As a health communication, multimedia and graphic design firm, we, like many others, are consumers of high quality royalty-free stock photography for health education materials. Unfortunately, there is a dearth of readily-available images depicting health conditions and behaviors that match characteristics of target audiences defined by race, socio-economic status, age, weight, medical conditions, and physical disabilities. This shortcoming is a theoretic and practical problem for health education, as several common theories guiding successful health interventions predict that communication is more effective when sources and models are attractive and similar to target audiences, producing identification and perceived relevance. In Phase I, our team demonstrated the feasibility of developing a collection of photographs depicting diverse settings, health behaviors, health conditions and demographics, called Real Health, which can be used by health and media professionals to increase effectiveness of health communication by incorporating similar image referents. In this Phase II project, our team proposes to fully-develop the Real Health enterprise, an online image library for use in health communication. First, we will produce Real Health and populate it with photographs taken in Phase I and additional photographs of 240 individuals (African American, Hispanic, Native American, Asian, non-Hispanic white, and GLBT;children/teens, adults, and seniors;overweight and with mobility challenges) taken in Phase II. Potential end users (photographers and public health practitioners) will evaluate the Real Health e-commerce site and business model for efficiency, utility, user participation, and satisfaction. The Real Health website will be subjected to beta and usability testing prior to launch. Next, we will evaluate the ability of photos from Real Health to improve health education message effectiveness in a randomized pretest-posttest 3-group design. Three experimental conditions will be created, i.e., a health education message with 1) all Real Health photos that match the target audience, 2) half Real Health photos, and 3) all mismatched photos (obtained from existing commercial stock photo libraries). The health education message will advocate increased physical activity and improved diet to reduce chronic disease. Photos will be selected based on careful pretesting with target audiences. A sample of individuals who are African Americans, Hispanics, Native Americans, overweight/obese, 65 years of age or older, and with mobility challenges (n=510 per subgroup; n=3060 total) will be recruited from an Internet panel maintained by Knowledge Networks, Inc. Participants will be pretested, assigned to read a health education message in one of the conditions, and post-tested. Analyses will evaluate the effect of Real Health photos on primary (intention) and secondary (positive outcome and self-efficacy expectations) outcomes, test potential effect moderators, and explore theoretical mediators of perceived relevance, appropriateness, similarity and identification in the health education messages. KB is uniquely qualified to create and commercialize the Real Health stock photography enterprise.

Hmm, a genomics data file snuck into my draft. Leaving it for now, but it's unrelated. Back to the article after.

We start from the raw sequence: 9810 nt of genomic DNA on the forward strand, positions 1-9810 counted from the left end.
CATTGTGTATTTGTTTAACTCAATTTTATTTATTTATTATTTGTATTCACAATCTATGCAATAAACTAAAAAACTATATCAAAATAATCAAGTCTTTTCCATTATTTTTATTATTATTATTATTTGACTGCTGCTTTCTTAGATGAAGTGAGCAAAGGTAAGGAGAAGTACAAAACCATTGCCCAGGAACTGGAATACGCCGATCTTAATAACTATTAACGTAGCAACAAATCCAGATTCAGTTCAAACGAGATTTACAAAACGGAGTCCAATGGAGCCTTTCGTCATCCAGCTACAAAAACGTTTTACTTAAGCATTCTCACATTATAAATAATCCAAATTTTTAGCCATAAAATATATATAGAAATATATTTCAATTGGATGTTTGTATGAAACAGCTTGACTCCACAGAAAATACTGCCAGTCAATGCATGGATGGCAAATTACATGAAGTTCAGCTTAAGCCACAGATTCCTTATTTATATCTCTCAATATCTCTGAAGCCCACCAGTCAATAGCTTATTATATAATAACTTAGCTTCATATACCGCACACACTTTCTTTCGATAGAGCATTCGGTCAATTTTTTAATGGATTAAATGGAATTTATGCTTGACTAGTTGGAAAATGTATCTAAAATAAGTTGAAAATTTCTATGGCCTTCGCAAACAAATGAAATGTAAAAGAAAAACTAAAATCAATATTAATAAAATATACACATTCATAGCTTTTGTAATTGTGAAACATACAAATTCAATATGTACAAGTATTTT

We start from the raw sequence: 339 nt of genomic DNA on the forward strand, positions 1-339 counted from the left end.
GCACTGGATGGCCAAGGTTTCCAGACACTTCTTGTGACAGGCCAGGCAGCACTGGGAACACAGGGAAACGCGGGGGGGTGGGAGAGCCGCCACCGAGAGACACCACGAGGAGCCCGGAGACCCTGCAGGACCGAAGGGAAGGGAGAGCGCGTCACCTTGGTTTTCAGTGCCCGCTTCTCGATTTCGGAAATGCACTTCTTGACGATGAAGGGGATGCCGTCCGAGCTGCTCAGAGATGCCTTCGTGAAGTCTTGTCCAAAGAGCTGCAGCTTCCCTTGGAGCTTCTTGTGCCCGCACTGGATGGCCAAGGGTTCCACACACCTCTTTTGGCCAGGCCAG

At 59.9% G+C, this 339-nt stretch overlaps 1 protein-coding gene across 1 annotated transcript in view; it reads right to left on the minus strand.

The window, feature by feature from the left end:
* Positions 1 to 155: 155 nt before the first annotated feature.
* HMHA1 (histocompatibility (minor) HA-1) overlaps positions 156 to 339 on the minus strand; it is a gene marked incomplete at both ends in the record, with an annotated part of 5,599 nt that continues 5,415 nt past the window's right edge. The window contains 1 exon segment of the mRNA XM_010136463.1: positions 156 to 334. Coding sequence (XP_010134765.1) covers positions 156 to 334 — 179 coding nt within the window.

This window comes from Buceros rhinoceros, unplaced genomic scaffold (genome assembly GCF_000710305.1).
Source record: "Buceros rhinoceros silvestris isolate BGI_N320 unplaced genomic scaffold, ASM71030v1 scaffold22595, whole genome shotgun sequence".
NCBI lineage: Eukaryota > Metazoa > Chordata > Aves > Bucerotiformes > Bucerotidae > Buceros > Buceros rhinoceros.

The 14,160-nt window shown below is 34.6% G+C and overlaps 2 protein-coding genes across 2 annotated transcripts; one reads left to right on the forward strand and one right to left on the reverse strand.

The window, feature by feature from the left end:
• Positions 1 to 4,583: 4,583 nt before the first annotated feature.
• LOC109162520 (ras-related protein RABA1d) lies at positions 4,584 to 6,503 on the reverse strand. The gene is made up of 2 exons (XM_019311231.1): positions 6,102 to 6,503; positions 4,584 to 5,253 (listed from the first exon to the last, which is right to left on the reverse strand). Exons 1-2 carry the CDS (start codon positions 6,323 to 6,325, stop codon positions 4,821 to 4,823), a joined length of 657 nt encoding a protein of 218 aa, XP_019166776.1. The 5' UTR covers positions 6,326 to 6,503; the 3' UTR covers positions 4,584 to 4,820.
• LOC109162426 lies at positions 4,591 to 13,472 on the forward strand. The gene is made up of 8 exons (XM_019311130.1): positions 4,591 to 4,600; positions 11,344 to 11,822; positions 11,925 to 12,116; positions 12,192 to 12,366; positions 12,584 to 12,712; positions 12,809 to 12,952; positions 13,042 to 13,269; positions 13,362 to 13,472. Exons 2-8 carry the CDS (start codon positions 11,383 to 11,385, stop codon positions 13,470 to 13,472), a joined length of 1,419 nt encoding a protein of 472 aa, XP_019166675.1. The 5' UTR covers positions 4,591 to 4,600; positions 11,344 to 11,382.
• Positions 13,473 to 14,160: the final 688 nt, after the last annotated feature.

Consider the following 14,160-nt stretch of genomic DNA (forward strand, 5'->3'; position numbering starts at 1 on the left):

Public Health Relevance

Sources and models depicted as attractive and similar to recipients can increase the impact of health messages by capturing attention, improving comprehension, engendering feelings of personalism and cultural appropriateness, and causing recipients to identify with them. Producing health communication that changes health behavior requires access to a much wider variety of photographs than currently available from commercial stock art companies in order to capitalize on the power of physically active and similar sources/models. The purpose of this Phase II SBIR project is to fully develop and test the effectiveness of a collection of photographs depicting diverse settings, activities, health conditions, and demographics called Real Health that can be used to increase the effectiveness of health communication.

National Institute of Health (NIH)
National Institute on Minority Health and Health Disparities (NIMHD)
Small Business Innovation Research Grants (SBIR) - Phase II (R44)
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Special Emphasis Panel (ZRG1-HDM-K (10))
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Tabor, Derrick C
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Klein Buendel, Inc.
United States
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